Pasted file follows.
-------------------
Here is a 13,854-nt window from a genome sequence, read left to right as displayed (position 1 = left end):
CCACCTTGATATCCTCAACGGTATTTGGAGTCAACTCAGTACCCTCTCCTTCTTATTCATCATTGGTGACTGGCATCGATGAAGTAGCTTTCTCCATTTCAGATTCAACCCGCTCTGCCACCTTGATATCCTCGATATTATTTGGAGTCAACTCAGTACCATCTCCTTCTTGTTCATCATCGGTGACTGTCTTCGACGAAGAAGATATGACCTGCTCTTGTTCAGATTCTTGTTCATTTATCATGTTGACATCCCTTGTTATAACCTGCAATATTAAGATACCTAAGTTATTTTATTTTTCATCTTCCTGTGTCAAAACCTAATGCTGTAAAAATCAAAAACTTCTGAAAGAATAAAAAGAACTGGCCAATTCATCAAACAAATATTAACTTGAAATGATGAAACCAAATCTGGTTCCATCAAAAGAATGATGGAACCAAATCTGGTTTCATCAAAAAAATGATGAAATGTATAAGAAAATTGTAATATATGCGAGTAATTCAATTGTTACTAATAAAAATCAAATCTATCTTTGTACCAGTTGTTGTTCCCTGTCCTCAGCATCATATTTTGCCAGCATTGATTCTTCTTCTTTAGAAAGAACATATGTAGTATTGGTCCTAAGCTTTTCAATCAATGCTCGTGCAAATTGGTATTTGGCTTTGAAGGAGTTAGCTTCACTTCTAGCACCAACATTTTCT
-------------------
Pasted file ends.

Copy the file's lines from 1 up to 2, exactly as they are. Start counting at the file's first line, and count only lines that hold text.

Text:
Here is a 13,854-nt window from a genome sequence, read left to right as displayed (position 1 = left end):
CCACCTTGATATCCTCAACGGTATTTGGAGTCAACTCAGTACCCTCTCCTTCTTATTCATCATTGGTGACTGGCATCGATGAAGTAGCTTTCTCCATTTCAGATTCAACCCGCTCTGCCACCTTGATATCCTCGATATTATTTGGAGTCAACTCAGTACCATCTCCTTCTTGTTCATCATCGGTGACTGTCTTCGACGAAGAAGATATGACCTGCTCTTGTTCAGATTCTTGTTCATTTATCATGTTGACATCCCTTGTTATAACCTGCAATATTAAGATACCTAAGTTATTTTATTTTTCATCTTCCTGTGTCAAAACCTAATGCTGTAAAAATCAAAAACTTCTGAAAGAATAAAAAGAACTGGCCAATTCATCAAACAAATATTAACTTGAAATGATGAAACCAAATCTGGTTCCATCAAAAGAATGATGGAACCAAATCTGGTTTCATCAAAAAAATGATGAAATGTATAAGAAAATTGTAATATATGCGAGTAATTCAATTGTTACTAATAAAAATCAAATCTATCTTTGTACCAGTTGTTGTTCCCTGTCCTCAGCATCATATTTTGCCAGCATTGATTCTTCTTCTTTAGAAAGAACATATGTAGTATTGGTCCTAAGCTTTTCAATCAATGCTCGTGCAAATTGGTATTTGGCTTTGAAGGAGTTAGCTTCACTTCTAGCACCAACATTTTCT